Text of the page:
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Culture Forum

Culture Forum

  1. 10 Jan '13 12:17
    Just seen this is starting next week.

    I don't know whether to be elated, or terrified. But it is written by Lynn and Jay, so maybe there is a treat in store.
  2. 10 Jan '13 19:07
    Originally posted by Rank outsider
    But it is written by Lynn and Jay, so maybe there is a treat in store.
    But alas, alas, it can't have Paul Eddington or Nigel Hawthorne!
  3. 16 Jan '13 16:56
    SPOILER ALERT

    Watched first episode yesterday.

    Good points

    Script certainly still above average fare and some genuinely laugh out loud moments.

    Particular favourite when discussing a new oil pipeline coming in from Turkey to provide oil to EU. Every EU country wants a share in its building to help with the economic crisis. So the EU solves this by provisionally drafting a route snaking its way through every single EU country in turn and equally.

    Also as good on accuracy as before. Humphrey's discussion the difference between the Presidency of the Council of Europe and the Presidency of the European Council, and why Hacker is President of neither, was both sublime and, as far as I can tell, absolutely correct.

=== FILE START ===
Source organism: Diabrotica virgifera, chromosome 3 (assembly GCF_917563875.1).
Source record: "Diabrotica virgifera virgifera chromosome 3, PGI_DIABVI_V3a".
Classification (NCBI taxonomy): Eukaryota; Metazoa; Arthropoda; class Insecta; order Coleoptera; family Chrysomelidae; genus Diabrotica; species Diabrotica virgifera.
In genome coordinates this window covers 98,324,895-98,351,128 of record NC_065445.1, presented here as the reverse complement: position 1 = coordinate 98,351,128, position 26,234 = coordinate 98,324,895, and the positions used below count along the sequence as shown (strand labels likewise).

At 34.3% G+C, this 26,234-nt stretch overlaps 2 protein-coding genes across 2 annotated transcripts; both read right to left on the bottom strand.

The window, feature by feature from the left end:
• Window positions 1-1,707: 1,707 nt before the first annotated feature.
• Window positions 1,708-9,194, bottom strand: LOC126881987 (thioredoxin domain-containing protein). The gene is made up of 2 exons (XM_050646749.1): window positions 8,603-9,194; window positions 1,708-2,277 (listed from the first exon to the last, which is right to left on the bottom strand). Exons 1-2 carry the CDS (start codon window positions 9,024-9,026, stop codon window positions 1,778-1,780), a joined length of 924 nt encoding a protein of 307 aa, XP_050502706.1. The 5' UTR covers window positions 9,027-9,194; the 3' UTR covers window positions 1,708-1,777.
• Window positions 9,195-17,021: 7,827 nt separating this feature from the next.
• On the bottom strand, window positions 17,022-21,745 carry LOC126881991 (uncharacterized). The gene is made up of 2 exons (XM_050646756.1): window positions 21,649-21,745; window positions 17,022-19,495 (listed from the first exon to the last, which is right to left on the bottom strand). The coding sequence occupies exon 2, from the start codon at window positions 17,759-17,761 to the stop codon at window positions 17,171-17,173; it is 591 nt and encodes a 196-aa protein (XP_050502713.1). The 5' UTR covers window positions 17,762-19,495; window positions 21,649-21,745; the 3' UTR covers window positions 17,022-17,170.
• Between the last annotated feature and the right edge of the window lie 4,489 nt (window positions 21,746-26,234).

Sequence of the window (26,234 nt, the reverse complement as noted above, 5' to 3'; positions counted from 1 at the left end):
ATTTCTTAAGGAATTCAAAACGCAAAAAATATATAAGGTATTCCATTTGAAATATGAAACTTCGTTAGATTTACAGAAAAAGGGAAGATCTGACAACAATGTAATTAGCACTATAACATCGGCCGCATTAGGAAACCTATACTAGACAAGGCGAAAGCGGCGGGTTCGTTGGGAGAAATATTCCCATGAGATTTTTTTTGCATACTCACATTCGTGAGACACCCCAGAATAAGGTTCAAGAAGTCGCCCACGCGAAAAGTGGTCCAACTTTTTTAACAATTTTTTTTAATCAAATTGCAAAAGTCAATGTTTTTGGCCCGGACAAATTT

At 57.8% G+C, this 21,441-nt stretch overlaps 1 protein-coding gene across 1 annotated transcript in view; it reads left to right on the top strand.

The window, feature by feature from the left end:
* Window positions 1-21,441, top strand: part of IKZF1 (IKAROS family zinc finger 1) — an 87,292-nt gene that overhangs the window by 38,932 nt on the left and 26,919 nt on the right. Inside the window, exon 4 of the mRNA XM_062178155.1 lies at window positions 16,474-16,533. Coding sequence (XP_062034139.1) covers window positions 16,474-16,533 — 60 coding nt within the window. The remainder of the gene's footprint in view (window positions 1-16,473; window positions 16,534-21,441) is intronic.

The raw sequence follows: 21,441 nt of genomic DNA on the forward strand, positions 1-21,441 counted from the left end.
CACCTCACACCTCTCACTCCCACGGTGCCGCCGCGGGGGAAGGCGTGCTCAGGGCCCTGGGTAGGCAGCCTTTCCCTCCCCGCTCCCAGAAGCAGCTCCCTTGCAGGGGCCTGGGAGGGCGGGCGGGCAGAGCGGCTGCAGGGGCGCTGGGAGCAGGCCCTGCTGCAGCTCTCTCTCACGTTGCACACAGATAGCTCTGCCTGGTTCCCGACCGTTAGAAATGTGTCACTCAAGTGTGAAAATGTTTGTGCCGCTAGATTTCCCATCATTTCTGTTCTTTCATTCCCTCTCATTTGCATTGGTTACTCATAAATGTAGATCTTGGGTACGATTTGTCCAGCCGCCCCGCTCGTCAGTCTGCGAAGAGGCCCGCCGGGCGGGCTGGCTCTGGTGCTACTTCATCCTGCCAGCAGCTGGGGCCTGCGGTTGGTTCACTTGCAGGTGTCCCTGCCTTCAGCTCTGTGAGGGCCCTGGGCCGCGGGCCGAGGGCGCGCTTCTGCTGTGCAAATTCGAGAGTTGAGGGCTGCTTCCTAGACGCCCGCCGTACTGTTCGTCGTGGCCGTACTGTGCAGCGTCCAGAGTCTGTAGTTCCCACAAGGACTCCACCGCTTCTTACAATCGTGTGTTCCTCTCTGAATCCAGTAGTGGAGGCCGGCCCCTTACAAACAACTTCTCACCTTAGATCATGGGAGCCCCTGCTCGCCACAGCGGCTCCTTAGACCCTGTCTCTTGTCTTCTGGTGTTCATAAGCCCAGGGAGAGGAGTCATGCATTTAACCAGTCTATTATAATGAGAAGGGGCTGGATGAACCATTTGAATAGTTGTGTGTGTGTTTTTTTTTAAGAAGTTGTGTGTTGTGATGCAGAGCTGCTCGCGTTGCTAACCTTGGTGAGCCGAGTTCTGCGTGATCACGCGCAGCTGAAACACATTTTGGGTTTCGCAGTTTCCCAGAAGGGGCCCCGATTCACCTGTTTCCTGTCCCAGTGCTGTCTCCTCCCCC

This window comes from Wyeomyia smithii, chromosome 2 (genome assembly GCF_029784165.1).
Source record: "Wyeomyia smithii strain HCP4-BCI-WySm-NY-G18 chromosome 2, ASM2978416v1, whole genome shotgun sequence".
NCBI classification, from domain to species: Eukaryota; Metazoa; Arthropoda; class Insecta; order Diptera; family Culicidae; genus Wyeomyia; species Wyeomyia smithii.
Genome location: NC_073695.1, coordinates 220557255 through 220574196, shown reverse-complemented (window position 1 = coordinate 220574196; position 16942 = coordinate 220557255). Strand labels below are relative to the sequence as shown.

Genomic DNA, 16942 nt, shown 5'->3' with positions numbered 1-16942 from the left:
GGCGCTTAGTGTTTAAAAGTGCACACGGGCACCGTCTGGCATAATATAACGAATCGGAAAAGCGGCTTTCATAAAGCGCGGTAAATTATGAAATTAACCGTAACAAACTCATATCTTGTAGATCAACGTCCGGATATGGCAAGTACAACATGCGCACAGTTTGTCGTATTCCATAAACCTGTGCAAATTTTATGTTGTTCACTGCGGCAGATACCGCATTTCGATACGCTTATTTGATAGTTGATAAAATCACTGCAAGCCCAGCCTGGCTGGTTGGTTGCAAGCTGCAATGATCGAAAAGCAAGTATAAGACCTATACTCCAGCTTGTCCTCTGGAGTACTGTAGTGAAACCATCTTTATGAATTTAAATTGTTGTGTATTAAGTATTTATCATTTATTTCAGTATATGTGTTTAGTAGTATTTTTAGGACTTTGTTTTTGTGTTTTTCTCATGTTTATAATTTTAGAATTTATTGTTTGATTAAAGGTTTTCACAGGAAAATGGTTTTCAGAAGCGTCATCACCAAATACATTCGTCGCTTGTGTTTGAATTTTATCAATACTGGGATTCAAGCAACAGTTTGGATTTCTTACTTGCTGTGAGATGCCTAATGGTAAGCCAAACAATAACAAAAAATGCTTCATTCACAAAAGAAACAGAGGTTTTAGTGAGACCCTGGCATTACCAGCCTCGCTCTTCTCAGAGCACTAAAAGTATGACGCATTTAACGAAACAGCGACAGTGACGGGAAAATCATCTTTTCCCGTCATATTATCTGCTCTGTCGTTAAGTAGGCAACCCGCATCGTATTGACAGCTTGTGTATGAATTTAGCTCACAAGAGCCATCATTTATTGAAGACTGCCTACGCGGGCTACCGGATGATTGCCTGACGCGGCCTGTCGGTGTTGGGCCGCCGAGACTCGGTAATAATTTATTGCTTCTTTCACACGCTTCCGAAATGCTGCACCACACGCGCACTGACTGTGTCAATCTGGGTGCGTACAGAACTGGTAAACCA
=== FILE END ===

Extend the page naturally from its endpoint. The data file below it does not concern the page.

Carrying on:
Less good

    I am beginning to tire of the bit when Humprey simply explains something in bureaucratic gobbledegook and then there is a round of applause at the end.

    I am really struggling the actors playing Hacker, Appleby and Wooley. But I am not sure this is their fault. I will reserve judgment until later.
  4. 16 Jan '13 17:00 / 1 edit
    http://www.bbc.co.uk/news/entertainment-arts-21028777

    [i]The revival of classic 1980s comedy Yes, Prime Minister has been met with criticism from reviewers. Written by original creators Antony Jay and Jonathan Lynn, the updated version stars David Haig as Prime Minister Jim Hacker and Henry Goodman as Cabinet Secretary, Sir Humphrey Appleby.